As part of the so-called ‘Northern Offensive’, on 27 May 1922, a combined force of pro-Treaty National Army and anti-Treaty IRA occupied the ‘Belleek/Pettigo triangle’, an enclave of Fermanagh/Northern Ireland only accessible over-land through Free State territory. Less than two weeks later they had been ejected by regular British Army troops; the ‘Northern Offensive’ was over. But how serious was it in the first place? Or was it just a ruse to keep the anti-Treaty IRA on-side? To address these and other questions join History Ireland editor, Tommy Graham, in discussion with Edward Burke, Margaret O’Callaghan and Éamon Phoenix.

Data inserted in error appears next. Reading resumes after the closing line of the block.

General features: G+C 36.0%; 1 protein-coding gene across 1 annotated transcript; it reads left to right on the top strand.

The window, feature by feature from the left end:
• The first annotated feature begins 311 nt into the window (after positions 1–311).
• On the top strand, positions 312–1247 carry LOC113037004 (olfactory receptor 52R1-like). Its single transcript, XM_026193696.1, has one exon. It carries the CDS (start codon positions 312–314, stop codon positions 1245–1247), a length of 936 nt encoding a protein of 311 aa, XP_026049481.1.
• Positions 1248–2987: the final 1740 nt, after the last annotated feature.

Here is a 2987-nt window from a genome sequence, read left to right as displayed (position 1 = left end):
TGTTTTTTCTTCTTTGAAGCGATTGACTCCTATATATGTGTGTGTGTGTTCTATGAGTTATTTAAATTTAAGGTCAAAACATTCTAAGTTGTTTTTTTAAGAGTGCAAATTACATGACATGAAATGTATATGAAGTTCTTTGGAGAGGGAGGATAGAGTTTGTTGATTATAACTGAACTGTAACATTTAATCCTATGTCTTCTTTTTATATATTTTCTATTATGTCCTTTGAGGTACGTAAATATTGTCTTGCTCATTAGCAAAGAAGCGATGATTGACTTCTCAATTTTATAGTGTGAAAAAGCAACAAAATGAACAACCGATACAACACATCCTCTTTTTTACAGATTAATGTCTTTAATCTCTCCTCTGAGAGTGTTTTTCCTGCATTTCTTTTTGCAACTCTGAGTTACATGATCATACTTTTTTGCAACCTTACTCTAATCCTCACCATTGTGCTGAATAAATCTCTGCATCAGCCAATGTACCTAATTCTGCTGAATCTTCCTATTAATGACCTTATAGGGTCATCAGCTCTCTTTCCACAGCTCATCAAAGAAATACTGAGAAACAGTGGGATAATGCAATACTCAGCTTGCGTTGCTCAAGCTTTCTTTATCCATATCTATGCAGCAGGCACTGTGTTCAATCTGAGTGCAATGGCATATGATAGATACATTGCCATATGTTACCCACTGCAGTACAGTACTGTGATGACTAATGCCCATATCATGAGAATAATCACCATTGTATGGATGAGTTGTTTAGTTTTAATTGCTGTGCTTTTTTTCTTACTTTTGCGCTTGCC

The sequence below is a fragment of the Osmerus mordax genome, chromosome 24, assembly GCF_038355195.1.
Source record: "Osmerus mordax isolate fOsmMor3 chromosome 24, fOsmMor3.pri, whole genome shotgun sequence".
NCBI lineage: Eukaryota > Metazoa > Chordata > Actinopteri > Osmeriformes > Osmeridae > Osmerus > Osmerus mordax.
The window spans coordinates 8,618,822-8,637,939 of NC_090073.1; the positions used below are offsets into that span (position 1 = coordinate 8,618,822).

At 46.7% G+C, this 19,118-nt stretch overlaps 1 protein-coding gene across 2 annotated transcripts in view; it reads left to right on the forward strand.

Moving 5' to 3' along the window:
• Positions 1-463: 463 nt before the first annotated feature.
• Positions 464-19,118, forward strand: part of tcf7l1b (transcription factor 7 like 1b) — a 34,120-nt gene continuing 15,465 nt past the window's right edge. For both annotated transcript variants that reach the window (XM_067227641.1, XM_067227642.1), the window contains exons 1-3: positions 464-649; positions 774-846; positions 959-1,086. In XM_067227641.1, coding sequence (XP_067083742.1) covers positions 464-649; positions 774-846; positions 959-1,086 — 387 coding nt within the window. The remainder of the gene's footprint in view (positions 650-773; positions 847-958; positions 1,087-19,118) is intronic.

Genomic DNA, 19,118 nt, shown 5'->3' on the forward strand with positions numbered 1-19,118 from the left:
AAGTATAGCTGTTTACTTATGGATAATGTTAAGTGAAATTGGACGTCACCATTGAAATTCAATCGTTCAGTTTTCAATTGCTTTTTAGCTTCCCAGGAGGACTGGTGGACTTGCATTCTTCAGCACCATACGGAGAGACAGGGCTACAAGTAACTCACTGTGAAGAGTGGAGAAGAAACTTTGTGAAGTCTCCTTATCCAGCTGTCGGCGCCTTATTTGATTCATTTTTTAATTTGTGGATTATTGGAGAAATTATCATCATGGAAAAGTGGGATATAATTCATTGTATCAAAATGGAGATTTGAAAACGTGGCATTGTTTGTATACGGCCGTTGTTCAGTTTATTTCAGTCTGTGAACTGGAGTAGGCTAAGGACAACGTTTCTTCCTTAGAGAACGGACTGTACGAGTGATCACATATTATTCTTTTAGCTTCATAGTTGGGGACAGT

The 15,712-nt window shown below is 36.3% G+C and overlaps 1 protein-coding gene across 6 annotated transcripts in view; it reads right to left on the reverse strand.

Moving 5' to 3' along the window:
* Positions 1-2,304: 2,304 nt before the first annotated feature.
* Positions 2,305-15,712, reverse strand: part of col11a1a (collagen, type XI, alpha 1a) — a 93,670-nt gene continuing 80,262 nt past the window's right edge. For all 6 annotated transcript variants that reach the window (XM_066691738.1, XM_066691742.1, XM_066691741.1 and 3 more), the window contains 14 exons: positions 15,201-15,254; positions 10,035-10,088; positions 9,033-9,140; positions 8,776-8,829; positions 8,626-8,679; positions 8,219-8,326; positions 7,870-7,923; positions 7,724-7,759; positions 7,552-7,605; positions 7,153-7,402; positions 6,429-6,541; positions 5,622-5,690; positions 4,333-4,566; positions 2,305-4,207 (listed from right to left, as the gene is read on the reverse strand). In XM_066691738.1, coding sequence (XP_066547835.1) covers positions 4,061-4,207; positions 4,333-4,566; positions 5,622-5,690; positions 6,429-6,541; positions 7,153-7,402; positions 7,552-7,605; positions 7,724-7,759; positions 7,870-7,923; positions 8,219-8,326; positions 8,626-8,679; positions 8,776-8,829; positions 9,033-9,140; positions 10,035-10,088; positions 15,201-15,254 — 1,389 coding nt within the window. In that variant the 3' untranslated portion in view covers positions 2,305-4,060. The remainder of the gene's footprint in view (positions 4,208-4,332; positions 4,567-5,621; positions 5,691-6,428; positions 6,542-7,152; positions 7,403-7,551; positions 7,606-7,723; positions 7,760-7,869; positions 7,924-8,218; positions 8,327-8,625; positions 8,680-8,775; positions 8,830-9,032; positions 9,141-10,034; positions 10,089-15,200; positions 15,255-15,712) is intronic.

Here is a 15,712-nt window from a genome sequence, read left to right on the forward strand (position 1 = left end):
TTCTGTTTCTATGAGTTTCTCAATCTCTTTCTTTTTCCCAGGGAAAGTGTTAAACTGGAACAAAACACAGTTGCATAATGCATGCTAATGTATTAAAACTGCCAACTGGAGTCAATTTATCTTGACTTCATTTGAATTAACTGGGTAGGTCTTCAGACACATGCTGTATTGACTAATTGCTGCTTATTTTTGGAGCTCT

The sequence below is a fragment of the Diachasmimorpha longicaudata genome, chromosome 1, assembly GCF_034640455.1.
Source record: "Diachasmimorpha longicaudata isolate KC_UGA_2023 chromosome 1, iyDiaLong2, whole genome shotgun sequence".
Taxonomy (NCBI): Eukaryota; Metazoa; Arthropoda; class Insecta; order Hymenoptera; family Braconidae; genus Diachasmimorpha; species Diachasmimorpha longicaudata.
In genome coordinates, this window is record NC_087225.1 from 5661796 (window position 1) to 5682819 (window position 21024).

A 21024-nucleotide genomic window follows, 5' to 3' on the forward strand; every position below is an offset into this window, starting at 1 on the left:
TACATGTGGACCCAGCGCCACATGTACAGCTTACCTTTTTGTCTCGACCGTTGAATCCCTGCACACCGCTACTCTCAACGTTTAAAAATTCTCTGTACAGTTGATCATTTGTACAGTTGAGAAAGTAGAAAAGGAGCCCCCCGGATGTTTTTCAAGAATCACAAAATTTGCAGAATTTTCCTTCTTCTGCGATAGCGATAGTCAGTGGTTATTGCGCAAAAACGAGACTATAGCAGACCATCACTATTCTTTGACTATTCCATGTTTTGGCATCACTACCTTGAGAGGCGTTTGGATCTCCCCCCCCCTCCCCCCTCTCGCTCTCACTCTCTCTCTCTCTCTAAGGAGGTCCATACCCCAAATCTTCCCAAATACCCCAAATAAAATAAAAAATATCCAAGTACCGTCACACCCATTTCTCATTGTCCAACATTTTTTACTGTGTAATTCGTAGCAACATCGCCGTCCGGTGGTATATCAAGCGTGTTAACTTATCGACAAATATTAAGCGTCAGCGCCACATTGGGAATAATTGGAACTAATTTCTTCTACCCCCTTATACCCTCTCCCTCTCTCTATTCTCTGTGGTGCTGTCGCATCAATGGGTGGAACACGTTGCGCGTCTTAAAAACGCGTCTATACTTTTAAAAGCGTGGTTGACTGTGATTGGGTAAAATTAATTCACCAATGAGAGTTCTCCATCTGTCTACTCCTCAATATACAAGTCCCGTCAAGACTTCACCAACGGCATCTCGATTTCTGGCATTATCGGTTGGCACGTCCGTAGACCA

This Hedge School is supported by Donegal County Council, Fermanagh & Omagh District Council and the Department of Tourism, Culture, Arts, Gaeltacht, Sport and Media under the Decade of Centenaries 2012-2023 initiative.
Image: British troops reoccupying Belleek, Co. Fermanagh, after 8 June 1922, following its temporary ‘liberation’ by the National Army and IRA.